Crib rail covers

Somewhere between tooth 7 and 8, my child has turned into a busy busy beaver. The appearance of tooth number 9, which happens to be a molar, has made it even worse. His favorite thing to gnaw on? His crib. The stain appears to be water-based, so that’s good, but then he started getting to where there were splinters. Something had to be done.


So I turned to google.

Put vinegar on the rails. Um no. I hate the smell of vinegar. And if the stain is water-based, then won’t that wash it off? And wouldn’t it have to be reapplied frequently? I’m much too lazy for that.

Cut felt the length of the rail, sew on. Hmm, that might work, I have a bunch of white felt. But I wanted something that was removable and washable. If it’s sewn on to the crib, I can’t wash it, right?

Finally, someone used strips of fleece and tied it over the rails like a tied blanket. Ok, that I can do, except for a few problems. I have no fleece. Where do I find fleece in August in Italy? The Italians don’t strike me as particularly fleece-y people. Also, it is August and everyone and their uncle are on vacation.

I looked at my stash to see what I had to work with and came up with a blue polka-dot batik. I started to get an idea and went to work. Our crib is a mini-crib, the same size as your average pack’n’play, and the side rails are the same length as the fabric folded in half. Fortunately, his mouth isn’t big enough to chew on the long, curved sides.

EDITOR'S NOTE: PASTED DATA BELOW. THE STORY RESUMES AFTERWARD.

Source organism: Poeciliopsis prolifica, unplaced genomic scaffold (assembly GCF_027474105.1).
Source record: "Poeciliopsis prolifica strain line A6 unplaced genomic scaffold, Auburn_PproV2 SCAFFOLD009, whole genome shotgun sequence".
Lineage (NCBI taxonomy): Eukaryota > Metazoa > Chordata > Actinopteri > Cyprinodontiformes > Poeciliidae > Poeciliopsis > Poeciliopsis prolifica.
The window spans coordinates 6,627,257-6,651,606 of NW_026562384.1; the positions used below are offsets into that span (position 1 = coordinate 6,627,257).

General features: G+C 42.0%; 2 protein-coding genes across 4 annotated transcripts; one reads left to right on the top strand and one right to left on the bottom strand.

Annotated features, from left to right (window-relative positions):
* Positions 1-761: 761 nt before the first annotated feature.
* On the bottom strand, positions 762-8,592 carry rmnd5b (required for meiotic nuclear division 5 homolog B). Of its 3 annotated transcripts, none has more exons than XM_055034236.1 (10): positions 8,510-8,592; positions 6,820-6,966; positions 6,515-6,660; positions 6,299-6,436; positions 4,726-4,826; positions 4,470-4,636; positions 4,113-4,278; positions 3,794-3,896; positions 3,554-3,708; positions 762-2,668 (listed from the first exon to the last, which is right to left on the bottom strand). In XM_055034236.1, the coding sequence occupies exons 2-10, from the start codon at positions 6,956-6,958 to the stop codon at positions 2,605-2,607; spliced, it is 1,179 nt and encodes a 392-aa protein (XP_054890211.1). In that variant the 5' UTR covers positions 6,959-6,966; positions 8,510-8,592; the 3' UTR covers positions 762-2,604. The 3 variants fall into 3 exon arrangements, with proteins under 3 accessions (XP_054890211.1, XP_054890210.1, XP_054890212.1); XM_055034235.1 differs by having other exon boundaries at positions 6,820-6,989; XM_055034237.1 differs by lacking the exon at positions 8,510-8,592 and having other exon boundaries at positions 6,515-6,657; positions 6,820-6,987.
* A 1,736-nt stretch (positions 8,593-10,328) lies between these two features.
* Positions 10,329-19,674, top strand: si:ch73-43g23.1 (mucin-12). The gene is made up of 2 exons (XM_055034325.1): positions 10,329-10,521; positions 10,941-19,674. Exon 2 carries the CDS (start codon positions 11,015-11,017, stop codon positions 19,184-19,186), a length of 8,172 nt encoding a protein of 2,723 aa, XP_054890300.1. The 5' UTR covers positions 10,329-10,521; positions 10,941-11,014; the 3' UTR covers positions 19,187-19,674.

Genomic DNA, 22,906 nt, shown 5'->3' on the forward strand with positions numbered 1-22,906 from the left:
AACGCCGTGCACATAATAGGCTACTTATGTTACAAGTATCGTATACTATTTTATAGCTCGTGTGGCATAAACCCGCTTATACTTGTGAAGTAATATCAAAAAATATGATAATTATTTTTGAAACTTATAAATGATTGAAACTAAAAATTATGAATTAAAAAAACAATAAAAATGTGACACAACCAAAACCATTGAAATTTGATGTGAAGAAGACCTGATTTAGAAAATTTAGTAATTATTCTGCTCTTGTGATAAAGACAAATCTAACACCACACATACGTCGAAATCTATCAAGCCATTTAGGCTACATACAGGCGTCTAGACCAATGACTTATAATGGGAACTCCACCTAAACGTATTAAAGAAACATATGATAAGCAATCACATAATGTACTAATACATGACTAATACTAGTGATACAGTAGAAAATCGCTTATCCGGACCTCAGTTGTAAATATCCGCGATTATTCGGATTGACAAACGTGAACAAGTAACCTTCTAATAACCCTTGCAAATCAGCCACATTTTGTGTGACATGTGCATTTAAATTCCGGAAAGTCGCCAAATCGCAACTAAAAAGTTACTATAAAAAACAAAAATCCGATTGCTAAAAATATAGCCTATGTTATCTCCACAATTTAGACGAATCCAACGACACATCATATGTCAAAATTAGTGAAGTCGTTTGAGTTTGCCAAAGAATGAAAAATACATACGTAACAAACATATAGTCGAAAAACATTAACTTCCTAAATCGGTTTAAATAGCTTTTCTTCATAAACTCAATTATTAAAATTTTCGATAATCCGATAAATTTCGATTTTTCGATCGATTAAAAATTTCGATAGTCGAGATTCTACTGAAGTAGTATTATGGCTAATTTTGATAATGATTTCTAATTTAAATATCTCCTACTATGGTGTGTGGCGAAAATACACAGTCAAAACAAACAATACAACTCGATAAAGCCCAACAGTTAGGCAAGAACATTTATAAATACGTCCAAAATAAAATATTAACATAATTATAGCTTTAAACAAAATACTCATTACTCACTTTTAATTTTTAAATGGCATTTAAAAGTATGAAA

Such a great helper!

I cut the fabric 10 inches wide (after removing the baby), and then cut batting the same size. I figured we needed all the padding we can get between baby beaver and the crib. I cut two 2-inch strips the width of the fabric, then cut them into four for the ties.


For the ties, I just folded and sewed. I didn’t iron, though that probably would have been easier. When it’s 90 degrees, you wouldn’t want to turn on your iron, either. Once the ties were sewn, I stacked all the pieces: batting, back, ties, top. I pinned all the way around, leaving an opening for turning. I made sure to pin down all parts of the ties because it would be just my luck I would sew them in the wrong place.

I sewed all the way around, turned it, repinned and sewed around the outside. A couple rows down the middle for batting support, and it’s done!


It is similar to a crib bumper, just thinner to allow it to fold nicely over the rails. The ties ended up being long enough that I could double-knot them under the rail AND to the sides.


Take that, baby beaver!


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